Government sets out strategy for safe and biodiverse railway lineside


Scenic track in York.

A strategy for safe and biodiverse railway lineside to “protect and enhance” the amount of plants, trees and wildlife alongside Britain’s rail lines has been announced by the Department for Transport (DfT).

Ministers expect Network Rail, the government-owned company responsible for managing rail infrastructure, to achieve no net loss of biodiversity by 2024, and a net gain by 2040.

The firm has been ordered to produce a biodiversity action plan by December to set out how it will meet these goals. This follows recommendations from a DfT-commissioned review led by John Varley.

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Figures released by Network Rail show hundreds of trains hit fallen trees each year, while leaves on the line makes it harder for trains to brake and accelerate, leading to slower journeys.

Plants are cut back and trees felled when it is believed they are growing too close to tracks, but there have been concerns about the environmental impact of these actions.

Rail Minister Andrew Jones said Network Rail’s existing work ensures a balance is struck between effective management, protecting passengers and reducing delays, but declared that it must go further to ensure “a legacy of a greener, vibrant and more diverse railway”.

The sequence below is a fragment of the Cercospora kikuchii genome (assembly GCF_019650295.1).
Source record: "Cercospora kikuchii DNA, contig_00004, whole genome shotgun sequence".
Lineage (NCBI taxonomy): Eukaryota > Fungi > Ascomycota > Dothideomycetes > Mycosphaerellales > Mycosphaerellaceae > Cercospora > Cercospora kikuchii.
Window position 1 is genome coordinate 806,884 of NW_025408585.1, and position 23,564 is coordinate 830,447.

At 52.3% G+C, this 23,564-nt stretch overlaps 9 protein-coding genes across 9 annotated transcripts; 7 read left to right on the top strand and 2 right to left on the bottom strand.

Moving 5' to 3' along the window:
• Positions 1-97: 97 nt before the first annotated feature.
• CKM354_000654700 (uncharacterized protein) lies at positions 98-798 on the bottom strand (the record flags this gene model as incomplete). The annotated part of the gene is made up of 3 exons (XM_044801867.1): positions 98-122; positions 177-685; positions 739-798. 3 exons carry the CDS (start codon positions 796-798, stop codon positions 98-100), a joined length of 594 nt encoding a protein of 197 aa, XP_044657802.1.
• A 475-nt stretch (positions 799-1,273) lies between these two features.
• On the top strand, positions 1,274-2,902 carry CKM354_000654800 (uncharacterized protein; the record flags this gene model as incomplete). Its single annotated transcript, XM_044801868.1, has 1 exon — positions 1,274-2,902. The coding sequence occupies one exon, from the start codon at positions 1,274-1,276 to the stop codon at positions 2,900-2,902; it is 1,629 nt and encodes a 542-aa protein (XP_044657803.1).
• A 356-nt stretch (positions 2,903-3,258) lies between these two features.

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Environment Secretary Michael Gove said: “Trees are not only a source of beauty and wonder, but are also carbon sinks, a way to manage flood risk and a habitat for precious species.

“This is why we are so intent on ensuring the right balance is struck by all those who manage these vital natural assets.”

Mr Varley said there is now a “clear policy, a vision and a commitment to protect and enhance biodiversity, while continuing to keep safety centre stage”.

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Network Rail chief executive Andrew Haines said: “The Varley Review has been a welcome opportunity for us to develop an ambitious plan that both supports our core purpose of delivering a reliable and safe railway for passengers and increasing biodiversity on the railway.

“Our commitment is to manage lineside vegetation as a natural asset and enhance the habitats in a way that supports the sustainability of the rail network and the communities we serve.”

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